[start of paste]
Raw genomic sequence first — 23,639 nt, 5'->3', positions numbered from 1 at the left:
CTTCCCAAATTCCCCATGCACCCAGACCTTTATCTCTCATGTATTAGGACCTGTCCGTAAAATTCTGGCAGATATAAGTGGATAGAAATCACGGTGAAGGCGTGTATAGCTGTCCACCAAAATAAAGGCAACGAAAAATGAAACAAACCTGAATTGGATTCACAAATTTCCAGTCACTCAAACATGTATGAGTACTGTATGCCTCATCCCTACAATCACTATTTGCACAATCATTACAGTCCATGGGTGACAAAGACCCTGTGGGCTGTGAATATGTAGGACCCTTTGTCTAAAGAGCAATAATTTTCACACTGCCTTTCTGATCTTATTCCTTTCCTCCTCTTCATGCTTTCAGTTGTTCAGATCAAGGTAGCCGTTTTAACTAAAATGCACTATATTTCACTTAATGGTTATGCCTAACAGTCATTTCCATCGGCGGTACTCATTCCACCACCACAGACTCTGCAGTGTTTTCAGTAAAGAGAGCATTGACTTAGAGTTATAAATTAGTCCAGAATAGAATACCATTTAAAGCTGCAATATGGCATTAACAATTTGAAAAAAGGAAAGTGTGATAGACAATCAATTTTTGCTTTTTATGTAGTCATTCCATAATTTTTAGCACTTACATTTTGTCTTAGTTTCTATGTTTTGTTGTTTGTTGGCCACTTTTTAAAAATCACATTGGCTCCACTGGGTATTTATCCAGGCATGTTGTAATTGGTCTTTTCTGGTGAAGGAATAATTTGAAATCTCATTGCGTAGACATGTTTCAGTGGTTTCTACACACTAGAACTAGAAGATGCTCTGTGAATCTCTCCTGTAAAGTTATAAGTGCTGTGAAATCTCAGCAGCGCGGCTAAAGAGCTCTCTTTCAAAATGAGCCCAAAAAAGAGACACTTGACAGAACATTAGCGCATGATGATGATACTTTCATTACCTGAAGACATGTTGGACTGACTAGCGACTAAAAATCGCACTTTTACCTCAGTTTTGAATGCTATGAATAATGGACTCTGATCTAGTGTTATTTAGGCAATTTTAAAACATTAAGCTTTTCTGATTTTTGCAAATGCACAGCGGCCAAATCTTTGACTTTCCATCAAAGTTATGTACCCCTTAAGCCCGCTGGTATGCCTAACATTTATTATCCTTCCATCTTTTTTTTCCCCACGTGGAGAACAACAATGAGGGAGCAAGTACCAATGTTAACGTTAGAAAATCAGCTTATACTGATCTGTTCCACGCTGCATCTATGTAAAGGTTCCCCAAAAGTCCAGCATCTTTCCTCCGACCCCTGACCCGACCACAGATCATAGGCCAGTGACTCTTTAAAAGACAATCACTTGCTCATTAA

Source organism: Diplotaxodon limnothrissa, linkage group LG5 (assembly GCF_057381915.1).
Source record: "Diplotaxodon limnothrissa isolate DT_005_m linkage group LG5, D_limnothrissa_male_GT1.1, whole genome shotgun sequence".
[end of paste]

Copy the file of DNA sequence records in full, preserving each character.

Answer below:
Raw genomic sequence first — 23,639 nt, 5'->3', positions numbered from 1 at the left:
CTTCCCAAATTCCCCATGCACCCAGACCTTTATCTCTCATGTATTAGGACCTGTCCGTAAAATTCTGGCAGATATAAGTGGATAGAAATCACGGTGAAGGCGTGTATAGCTGTCCACCAAAATAAAGGCAACGAAAAATGAAACAAACCTGAATTGGATTCACAAATTTCCAGTCACTCAAACATGTATGAGTACTGTATGCCTCATCCCTACAATCACTATTTGCACAATCATTACAGTCCATGGGTGACAAAGACCCTGTGGGCTGTGAATATGTAGGACCCTTTGTCTAAAGAGCAATAATTTTCACACTGCCTTTCTGATCTTATTCCTTTCCTCCTCTTCATGCTTTCAGTTGTTCAGATCAAGGTAGCCGTTTTAACTAAAATGCACTATATTTCACTTAATGGTTATGCCTAACAGTCATTTCCATCGGCGGTACTCATTCCACCACCACAGACTCTGCAGTGTTTTCAGTAAAGAGAGCATTGACTTAGAGTTATAAATTAGTCCAGAATAGAATACCATTTAAAGCTGCAATATGGCATTAACAATTTGAAAAAAGGAAAGTGTGATAGACAATCAATTTTTGCTTTTTATGTAGTCATTCCATAATTTTTAGCACTTACATTTTGTCTTAGTTTCTATGTTTTGTTGTTTGTTGGCCACTTTTTAAAAATCACATTGGCTCCACTGGGTATTTATCCAGGCATGTTGTAATTGGTCTTTTCTGGTGAAGGAATAATTTGAAATCTCATTGCGTAGACATGTTTCAGTGGTTTCTACACACTAGAACTAGAAGATGCTCTGTGAATCTCTCCTGTAAAGTTATAAGTGCTGTGAAATCTCAGCAGCGCGGCTAAAGAGCTCTCTTTCAAAATGAGCCCAAAAAAGAGACACTTGACAGAACATTAGCGCATGATGATGATACTTTCATTACCTGAAGACATGTTGGACTGACTAGCGACTAAAAATCGCACTTTTACCTCAGTTTTGAATGCTATGAATAATGGACTCTGATCTAGTGTTATTTAGGCAATTTTAAAACATTAAGCTTTTCTGATTTTTGCAAATGCACAGCGGCCAAATCTTTGACTTTCCATCAAAGTTATGTACCCCTTAAGCCCGCTGGTATGCCTAACATTTATTATCCTTCCATCTTTTTTTTCCCCACGTGGAGAACAACAATGAGGGAGCAAGTACCAATGTTAACGTTAGAAAATCAGCTTATACTGATCTGTTCCACGCTGCATCTATGTAAAGGTTCCCCAAAAGTCCAGCATCTTTCCTCCGACCCCTGACCCGACCACAGATCATAGGCCAGTGACTCTTTAAAAGACAATCACTTGCTCATTAA

Source organism: Diplotaxodon limnothrissa, linkage group LG5 (assembly GCF_057381915.1).
Source record: "Diplotaxodon limnothrissa isolate DT_005_m linkage group LG5, D_limnothrissa_male_GT1.1, whole genome shotgun sequence".